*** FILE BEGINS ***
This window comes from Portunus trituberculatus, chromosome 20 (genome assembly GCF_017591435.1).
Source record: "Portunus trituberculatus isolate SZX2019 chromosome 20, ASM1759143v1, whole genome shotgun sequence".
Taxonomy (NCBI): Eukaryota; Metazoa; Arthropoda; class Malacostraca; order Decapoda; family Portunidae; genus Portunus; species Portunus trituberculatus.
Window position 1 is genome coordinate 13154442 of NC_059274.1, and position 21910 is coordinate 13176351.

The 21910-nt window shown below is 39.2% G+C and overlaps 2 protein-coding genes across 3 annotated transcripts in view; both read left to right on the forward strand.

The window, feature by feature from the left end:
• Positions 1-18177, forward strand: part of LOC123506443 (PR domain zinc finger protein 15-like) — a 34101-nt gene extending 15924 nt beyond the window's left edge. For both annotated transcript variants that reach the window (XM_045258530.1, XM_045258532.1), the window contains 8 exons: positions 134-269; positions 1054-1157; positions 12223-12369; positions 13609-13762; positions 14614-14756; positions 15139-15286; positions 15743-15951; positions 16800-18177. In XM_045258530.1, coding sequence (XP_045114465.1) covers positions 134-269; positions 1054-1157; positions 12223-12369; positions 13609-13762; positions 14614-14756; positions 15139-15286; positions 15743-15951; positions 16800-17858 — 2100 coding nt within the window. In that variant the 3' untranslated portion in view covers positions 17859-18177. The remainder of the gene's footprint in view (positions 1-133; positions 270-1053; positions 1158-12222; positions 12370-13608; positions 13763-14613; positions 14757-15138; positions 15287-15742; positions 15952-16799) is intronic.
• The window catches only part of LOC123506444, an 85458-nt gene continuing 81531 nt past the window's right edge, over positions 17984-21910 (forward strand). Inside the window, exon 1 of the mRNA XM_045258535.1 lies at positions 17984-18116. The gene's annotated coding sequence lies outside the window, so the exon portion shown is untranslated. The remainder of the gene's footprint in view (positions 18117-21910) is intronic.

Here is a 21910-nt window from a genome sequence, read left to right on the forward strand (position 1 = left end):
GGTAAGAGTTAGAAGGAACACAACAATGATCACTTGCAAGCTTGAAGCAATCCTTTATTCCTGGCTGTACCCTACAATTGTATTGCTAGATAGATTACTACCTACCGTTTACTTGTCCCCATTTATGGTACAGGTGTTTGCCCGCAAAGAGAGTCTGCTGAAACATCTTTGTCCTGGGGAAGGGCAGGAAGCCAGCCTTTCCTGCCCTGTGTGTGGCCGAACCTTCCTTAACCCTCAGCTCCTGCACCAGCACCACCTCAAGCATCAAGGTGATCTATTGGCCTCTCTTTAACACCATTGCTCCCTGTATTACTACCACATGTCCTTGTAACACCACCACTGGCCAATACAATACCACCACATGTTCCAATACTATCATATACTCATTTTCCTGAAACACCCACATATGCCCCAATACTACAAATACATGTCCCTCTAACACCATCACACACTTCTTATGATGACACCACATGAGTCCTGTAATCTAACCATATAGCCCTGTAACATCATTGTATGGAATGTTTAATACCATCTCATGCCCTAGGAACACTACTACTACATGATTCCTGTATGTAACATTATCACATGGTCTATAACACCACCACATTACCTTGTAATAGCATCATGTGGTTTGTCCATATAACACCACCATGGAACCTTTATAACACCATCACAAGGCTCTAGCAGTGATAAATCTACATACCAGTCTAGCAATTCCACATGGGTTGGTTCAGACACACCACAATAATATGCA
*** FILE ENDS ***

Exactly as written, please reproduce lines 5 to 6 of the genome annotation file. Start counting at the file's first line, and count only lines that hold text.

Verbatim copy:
The 21910-nt window shown below is 39.2% G+C and overlaps 2 protein-coding genes across 3 annotated transcripts in view; both read left to right on the forward strand.

The window, feature by feature from the left end: